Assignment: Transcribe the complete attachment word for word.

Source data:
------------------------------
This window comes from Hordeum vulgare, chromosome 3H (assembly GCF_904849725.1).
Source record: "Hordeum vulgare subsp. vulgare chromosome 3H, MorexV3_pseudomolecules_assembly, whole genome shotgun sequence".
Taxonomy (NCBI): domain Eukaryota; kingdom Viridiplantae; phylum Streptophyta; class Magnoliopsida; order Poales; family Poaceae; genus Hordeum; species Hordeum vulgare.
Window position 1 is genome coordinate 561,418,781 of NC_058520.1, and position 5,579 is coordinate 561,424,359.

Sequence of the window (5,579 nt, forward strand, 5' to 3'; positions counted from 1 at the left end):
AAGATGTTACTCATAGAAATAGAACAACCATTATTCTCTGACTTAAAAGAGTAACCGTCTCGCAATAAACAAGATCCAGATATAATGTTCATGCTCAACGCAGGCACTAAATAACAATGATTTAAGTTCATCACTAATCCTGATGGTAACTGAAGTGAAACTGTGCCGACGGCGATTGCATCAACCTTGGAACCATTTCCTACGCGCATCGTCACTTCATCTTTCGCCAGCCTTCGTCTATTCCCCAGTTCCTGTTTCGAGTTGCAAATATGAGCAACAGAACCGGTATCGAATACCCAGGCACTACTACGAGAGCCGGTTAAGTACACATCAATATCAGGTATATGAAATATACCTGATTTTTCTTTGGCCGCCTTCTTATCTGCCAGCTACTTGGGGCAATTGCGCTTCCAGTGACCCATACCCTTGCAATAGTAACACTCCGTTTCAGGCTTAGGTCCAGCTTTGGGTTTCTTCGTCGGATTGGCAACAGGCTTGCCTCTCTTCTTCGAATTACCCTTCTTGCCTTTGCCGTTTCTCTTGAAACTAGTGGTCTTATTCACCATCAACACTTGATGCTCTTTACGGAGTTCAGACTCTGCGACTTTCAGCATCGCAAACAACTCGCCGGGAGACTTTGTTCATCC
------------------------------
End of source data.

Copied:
This window comes from Hordeum vulgare, chromosome 3H (assembly GCF_904849725.1).
Source record: "Hordeum vulgare subsp. vulgare chromosome 3H, MorexV3_pseudomolecules_assembly, whole genome shotgun sequence".
Taxonomy (NCBI): domain Eukaryota; kingdom Viridiplantae; phylum Streptophyta; class Magnoliopsida; order Poales; family Poaceae; genus Hordeum; species Hordeum vulgare.
Window position 1 is genome coordinate 561,418,781 of NC_058520.1, and position 5,579 is coordinate 561,424,359.

Sequence of the window (5,579 nt, forward strand, 5' to 3'; positions counted from 1 at the left end):
AAGATGTTACTCATAGAAATAGAACAACCATTATTCTCTGACTTAAAAGAGTAACCGTCTCGCAATAAACAAGATCCAGATATAATGTTCATGCTCAACGCAGGCACTAAATAACAATGATTTAAGTTCATCACTAATCCTGATGGTAACTGAAGTGAAACTGTGCCGACGGCGATTGCATCAACCTTGGAACCATTTCCTACGCGCATCGTCACTTCATCTTTCGCCAGCCTTCGTCTATTCCCCAGTTCCTGTTTCGAGTTGCAAATATGAGCAACAGAACCGGTATCGAATACCCAGGCACTACTACGAGAGCCGGTTAAGTACACATCAATATCAGGTATATGAAATATACCTGATTTTTCTTTGGCCGCCTTCTTATCTGCCAGCTACTTGGGGCAATTGCGCTTCCAGTGACCCATACCCTTGCAATAGTAACACTCCGTTTCAGGCTTAGGTCCAGCTTTGGGTTTCTTCGTCGGATTGGCAACAGGCTTGCCTCTCTTCTTCGAATTACCCTTCTTGCCTTTGCCGTTTCTCTTGAAACTAGTGGTCTTATTCACCATCAACACTTGATGCTCTTTACGGAGTTCAGACTCTGCGACTTTCAGCATCGCAAACAACTCGCCGGGAGACTTTGTTCATCC